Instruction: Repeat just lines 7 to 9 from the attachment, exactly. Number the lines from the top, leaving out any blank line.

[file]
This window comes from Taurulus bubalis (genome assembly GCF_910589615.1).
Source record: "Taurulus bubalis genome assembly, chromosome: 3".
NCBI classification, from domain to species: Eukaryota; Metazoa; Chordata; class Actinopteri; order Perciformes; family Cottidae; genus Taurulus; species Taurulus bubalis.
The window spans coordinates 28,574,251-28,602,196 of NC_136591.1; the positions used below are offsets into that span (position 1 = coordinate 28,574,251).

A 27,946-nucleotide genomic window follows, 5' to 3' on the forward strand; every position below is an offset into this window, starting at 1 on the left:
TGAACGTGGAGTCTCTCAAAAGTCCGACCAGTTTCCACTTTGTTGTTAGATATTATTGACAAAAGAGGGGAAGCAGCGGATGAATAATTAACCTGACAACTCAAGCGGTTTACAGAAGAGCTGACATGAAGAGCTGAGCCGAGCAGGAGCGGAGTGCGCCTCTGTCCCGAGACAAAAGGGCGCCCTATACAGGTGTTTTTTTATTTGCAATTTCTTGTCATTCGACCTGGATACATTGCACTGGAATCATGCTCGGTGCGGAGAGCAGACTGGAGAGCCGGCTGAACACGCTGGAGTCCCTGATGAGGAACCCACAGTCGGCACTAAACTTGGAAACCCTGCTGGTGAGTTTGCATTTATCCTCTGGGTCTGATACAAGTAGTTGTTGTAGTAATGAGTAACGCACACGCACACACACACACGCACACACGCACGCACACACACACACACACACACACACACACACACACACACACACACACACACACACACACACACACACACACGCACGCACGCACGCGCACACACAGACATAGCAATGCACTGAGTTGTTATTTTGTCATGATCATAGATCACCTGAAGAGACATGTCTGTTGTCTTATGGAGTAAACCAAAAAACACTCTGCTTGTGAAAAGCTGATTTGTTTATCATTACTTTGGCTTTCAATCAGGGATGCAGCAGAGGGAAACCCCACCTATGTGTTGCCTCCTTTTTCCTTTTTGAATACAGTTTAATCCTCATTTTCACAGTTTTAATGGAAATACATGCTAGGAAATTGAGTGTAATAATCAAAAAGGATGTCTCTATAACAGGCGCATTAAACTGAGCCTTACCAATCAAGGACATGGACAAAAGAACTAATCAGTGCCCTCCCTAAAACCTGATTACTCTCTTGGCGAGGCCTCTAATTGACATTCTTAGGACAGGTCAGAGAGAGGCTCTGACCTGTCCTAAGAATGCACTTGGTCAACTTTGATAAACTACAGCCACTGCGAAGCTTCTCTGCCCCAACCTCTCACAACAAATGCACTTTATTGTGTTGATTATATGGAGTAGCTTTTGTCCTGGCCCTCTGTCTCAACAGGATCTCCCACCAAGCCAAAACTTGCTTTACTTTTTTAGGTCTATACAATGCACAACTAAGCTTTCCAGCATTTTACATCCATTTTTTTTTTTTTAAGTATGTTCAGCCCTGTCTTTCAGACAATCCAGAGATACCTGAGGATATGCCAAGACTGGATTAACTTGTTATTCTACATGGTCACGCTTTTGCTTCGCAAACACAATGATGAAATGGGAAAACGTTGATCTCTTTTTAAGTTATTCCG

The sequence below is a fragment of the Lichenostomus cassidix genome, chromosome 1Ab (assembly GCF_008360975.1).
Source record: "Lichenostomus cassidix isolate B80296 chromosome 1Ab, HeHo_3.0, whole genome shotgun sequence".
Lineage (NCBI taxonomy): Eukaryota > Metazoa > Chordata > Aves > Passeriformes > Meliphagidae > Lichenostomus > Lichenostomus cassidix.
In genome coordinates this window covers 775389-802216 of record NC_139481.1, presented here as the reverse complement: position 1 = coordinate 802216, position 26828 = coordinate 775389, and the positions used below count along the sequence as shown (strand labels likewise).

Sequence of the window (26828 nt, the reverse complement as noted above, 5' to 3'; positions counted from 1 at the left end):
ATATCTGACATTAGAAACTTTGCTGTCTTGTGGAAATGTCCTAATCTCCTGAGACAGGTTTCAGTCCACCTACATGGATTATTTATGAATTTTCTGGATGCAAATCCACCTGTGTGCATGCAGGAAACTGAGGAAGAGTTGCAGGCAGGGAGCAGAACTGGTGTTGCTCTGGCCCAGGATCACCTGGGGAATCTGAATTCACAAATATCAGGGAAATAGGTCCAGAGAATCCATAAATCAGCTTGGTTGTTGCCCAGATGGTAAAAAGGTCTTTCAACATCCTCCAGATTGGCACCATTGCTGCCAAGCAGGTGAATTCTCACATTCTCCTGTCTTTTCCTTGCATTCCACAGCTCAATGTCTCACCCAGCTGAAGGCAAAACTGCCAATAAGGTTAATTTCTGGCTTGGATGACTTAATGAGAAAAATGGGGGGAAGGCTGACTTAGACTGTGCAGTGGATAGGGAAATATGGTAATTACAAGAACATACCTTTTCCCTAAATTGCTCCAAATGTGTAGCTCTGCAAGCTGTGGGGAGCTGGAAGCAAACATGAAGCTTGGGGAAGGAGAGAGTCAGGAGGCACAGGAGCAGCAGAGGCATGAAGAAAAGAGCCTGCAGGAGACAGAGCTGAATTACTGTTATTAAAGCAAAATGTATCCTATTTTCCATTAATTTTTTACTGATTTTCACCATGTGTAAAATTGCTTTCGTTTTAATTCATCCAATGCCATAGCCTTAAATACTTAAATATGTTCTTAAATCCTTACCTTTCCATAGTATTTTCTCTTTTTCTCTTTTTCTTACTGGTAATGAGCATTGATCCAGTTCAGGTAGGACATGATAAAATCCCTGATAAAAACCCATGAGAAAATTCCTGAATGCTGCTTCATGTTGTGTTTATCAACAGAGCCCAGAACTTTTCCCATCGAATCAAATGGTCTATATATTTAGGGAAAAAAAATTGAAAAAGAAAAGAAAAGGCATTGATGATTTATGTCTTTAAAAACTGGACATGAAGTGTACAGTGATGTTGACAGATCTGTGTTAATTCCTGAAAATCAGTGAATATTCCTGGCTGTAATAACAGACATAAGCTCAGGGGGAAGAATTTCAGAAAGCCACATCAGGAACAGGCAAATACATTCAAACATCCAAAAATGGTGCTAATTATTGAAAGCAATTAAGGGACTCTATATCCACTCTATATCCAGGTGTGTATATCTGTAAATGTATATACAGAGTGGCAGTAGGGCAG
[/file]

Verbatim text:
The sequence below is a fragment of the Lichenostomus cassidix genome, chromosome 1Ab (assembly GCF_008360975.1).
Source record: "Lichenostomus cassidix isolate B80296 chromosome 1Ab, HeHo_3.0, whole genome shotgun sequence".
Lineage (NCBI taxonomy): Eukaryota > Metazoa > Chordata > Aves > Passeriformes > Meliphagidae > Lichenostomus > Lichenostomus cassidix.